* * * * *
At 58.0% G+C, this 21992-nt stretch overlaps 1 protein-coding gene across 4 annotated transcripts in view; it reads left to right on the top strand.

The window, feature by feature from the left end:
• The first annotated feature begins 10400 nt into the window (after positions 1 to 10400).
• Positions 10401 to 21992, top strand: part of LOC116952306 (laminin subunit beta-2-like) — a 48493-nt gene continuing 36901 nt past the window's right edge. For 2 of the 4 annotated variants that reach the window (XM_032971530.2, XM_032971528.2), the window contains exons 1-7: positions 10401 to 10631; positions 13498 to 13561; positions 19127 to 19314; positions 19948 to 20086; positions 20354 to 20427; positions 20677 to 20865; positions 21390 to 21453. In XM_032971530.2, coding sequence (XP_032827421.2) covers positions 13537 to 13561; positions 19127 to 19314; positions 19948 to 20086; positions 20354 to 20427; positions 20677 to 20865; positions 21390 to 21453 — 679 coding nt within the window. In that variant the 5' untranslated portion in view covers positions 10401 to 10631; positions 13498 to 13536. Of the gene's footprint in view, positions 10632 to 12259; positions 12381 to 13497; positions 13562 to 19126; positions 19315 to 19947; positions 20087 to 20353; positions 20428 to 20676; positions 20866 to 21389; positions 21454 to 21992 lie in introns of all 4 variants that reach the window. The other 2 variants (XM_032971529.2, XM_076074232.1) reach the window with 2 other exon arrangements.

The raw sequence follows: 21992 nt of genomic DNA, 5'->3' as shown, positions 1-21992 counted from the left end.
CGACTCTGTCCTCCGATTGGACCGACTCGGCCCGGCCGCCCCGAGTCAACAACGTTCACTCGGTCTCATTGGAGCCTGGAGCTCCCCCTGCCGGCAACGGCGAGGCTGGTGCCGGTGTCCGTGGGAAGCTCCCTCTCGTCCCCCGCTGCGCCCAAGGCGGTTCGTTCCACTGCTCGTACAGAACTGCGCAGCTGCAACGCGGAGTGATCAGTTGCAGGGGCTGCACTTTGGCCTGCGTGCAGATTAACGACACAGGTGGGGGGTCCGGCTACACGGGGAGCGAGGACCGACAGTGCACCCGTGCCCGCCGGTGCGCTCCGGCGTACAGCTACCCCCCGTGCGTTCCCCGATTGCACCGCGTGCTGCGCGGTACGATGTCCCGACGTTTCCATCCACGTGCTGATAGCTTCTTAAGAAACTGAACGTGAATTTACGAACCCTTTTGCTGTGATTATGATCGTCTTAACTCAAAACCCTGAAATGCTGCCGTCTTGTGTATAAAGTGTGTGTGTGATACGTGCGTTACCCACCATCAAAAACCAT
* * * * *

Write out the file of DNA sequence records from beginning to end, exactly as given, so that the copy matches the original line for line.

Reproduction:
At 58.0% G+C, this 21992-nt stretch overlaps 1 protein-coding gene across 4 annotated transcripts in view; it reads left to right on the top strand.

The window, feature by feature from the left end:
• The first annotated feature begins 10400 nt into the window (after positions 1 to 10400).
• Positions 10401 to 21992, top strand: part of LOC116952306 (laminin subunit beta-2-like) — a 48493-nt gene continuing 36901 nt past the window's right edge. For 2 of the 4 annotated variants that reach the window (XM_032971530.2, XM_032971528.2), the window contains exons 1-7: positions 10401 to 10631; positions 13498 to 13561; positions 19127 to 19314; positions 19948 to 20086; positions 20354 to 20427; positions 20677 to 20865; positions 21390 to 21453. In XM_032971530.2, coding sequence (XP_032827421.2) covers positions 13537 to 13561; positions 19127 to 19314; positions 19948 to 20086; positions 20354 to 20427; positions 20677 to 20865; positions 21390 to 21453 — 679 coding nt within the window. In that variant the 5' untranslated portion in view covers positions 10401 to 10631; positions 13498 to 13536. Of the gene's footprint in view, positions 10632 to 12259; positions 12381 to 13497; positions 13562 to 19126; positions 19315 to 19947; positions 20087 to 20353; positions 20428 to 20676; positions 20866 to 21389; positions 21454 to 21992 lie in introns of all 4 variants that reach the window. The other 2 variants (XM_032971529.2, XM_076074232.1) reach the window with 2 other exon arrangements.

The raw sequence follows: 21992 nt of genomic DNA, 5'->3' as shown, positions 1-21992 counted from the left end.
CGACTCTGTCCTCCGATTGGACCGACTCGGCCCGGCCGCCCCGAGTCAACAACGTTCACTCGGTCTCATTGGAGCCTGGAGCTCCCCCTGCCGGCAACGGCGAGGCTGGTGCCGGTGTCCGTGGGAAGCTCCCTCTCGTCCCCCGCTGCGCCCAAGGCGGTTCGTTCCACTGCTCGTACAGAACTGCGCAGCTGCAACGCGGAGTGATCAGTTGCAGGGGCTGCACTTTGGCCTGCGTGCAGATTAACGACACAGGTGGGGGGTCCGGCTACACGGGGAGCGAGGACCGACAGTGCACCCGTGCCCGCCGGTGCGCTCCGGCGTACAGCTACCCCCCGTGCGTTCCCCGATTGCACCGCGTGCTGCGCGGTACGATGTCCCGACGTTTCCATCCACGTGCTGATAGCTTCTTAAGAAACTGAACGTGAATTTACGAACCCTTTTGCTGTGATTATGATCGTCTTAACTCAAAACCCTGAAATGCTGCCGTCTTGTGTATAAAGTGTGTGTGTGATACGTGCGTTACCCACCATCAAAAACCAT